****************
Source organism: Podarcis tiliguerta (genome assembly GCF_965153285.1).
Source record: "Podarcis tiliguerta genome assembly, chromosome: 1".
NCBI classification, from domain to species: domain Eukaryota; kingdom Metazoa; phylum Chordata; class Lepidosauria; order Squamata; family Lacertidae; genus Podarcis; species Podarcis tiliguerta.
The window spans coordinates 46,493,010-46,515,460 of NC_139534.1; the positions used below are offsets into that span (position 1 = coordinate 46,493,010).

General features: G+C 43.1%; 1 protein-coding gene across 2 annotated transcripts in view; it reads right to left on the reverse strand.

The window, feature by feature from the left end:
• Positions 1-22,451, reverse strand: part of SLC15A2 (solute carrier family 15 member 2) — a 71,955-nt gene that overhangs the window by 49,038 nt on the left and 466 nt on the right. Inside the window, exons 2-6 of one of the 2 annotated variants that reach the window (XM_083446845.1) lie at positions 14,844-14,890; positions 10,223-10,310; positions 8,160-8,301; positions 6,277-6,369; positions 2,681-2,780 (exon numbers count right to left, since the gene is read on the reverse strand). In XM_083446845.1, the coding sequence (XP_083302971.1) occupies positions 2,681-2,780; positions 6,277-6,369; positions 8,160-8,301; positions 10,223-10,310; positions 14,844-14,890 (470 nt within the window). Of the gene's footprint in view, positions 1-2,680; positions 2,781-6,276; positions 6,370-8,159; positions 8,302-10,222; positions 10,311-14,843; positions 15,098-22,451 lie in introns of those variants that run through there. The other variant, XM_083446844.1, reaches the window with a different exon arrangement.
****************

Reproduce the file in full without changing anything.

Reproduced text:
Source organism: Podarcis tiliguerta (genome assembly GCF_965153285.1).
Source record: "Podarcis tiliguerta genome assembly, chromosome: 1".
NCBI classification, from domain to species: domain Eukaryota; kingdom Metazoa; phylum Chordata; class Lepidosauria; order Squamata; family Lacertidae; genus Podarcis; species Podarcis tiliguerta.
The window spans coordinates 46,493,010-46,515,460 of NC_139534.1; the positions used below are offsets into that span (position 1 = coordinate 46,493,010).

General features: G+C 43.1%; 1 protein-coding gene across 2 annotated transcripts in view; it reads right to left on the reverse strand.

The window, feature by feature from the left end:
• Positions 1-22,451, reverse strand: part of SLC15A2 (solute carrier family 15 member 2) — a 71,955-nt gene that overhangs the window by 49,038 nt on the left and 466 nt on the right. Inside the window, exons 2-6 of one of the 2 annotated variants that reach the window (XM_083446845.1) lie at positions 14,844-14,890; positions 10,223-10,310; positions 8,160-8,301; positions 6,277-6,369; positions 2,681-2,780 (exon numbers count right to left, since the gene is read on the reverse strand). In XM_083446845.1, the coding sequence (XP_083302971.1) occupies positions 2,681-2,780; positions 6,277-6,369; positions 8,160-8,301; positions 10,223-10,310; positions 14,844-14,890 (470 nt within the window). Of the gene's footprint in view, positions 1-2,680; positions 2,781-6,276; positions 6,370-8,159; positions 8,302-10,222; positions 10,311-14,843; positions 15,098-22,451 lie in introns of those variants that run through there. The other variant, XM_083446844.1, reaches the window with a different exon arrangement.